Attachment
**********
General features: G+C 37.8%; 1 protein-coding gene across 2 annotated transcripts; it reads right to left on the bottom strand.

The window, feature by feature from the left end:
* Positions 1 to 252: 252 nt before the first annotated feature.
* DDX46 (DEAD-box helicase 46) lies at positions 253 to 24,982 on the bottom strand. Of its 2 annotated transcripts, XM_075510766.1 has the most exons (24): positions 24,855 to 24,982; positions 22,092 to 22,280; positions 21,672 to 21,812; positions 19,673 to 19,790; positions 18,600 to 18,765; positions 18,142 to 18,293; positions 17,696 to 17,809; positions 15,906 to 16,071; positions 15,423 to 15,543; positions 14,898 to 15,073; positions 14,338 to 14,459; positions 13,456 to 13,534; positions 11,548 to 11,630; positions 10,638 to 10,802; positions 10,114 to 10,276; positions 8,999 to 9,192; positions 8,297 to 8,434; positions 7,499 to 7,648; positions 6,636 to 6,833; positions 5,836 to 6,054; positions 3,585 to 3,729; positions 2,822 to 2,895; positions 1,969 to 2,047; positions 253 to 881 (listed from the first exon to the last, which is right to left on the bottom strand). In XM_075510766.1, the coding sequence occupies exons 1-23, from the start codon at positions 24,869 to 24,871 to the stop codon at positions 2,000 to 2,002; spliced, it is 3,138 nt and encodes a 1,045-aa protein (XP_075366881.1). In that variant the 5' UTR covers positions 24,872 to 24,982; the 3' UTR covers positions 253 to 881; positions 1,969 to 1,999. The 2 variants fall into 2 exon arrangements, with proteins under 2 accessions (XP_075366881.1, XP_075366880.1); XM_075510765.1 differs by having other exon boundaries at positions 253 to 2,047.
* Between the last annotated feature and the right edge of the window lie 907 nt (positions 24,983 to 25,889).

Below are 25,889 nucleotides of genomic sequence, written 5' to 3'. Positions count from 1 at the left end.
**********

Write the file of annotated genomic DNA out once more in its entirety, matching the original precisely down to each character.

General features: G+C 37.8%; 1 protein-coding gene across 2 annotated transcripts; it reads right to left on the bottom strand.

The window, feature by feature from the left end:
* Positions 1 to 252: 252 nt before the first annotated feature.
* DDX46 (DEAD-box helicase 46) lies at positions 253 to 24,982 on the bottom strand. Of its 2 annotated transcripts, XM_075510766.1 has the most exons (24): positions 24,855 to 24,982; positions 22,092 to 22,280; positions 21,672 to 21,812; positions 19,673 to 19,790; positions 18,600 to 18,765; positions 18,142 to 18,293; positions 17,696 to 17,809; positions 15,906 to 16,071; positions 15,423 to 15,543; positions 14,898 to 15,073; positions 14,338 to 14,459; positions 13,456 to 13,534; positions 11,548 to 11,630; positions 10,638 to 10,802; positions 10,114 to 10,276; positions 8,999 to 9,192; positions 8,297 to 8,434; positions 7,499 to 7,648; positions 6,636 to 6,833; positions 5,836 to 6,054; positions 3,585 to 3,729; positions 2,822 to 2,895; positions 1,969 to 2,047; positions 253 to 881 (listed from the first exon to the last, which is right to left on the bottom strand). In XM_075510766.1, the coding sequence occupies exons 1-23, from the start codon at positions 24,869 to 24,871 to the stop codon at positions 2,000 to 2,002; spliced, it is 3,138 nt and encodes a 1,045-aa protein (XP_075366881.1). In that variant the 5' UTR covers positions 24,872 to 24,982; the 3' UTR covers positions 253 to 881; positions 1,969 to 1,999. The 2 variants fall into 2 exon arrangements, with proteins under 2 accessions (XP_075366881.1, XP_075366880.1); XM_075510765.1 differs by having other exon boundaries at positions 253 to 2,047.
* Between the last annotated feature and the right edge of the window lie 907 nt (positions 24,983 to 25,889).

Below are 25,889 nucleotides of genomic sequence, written 5' to 3'. Positions count from 1 at the left end.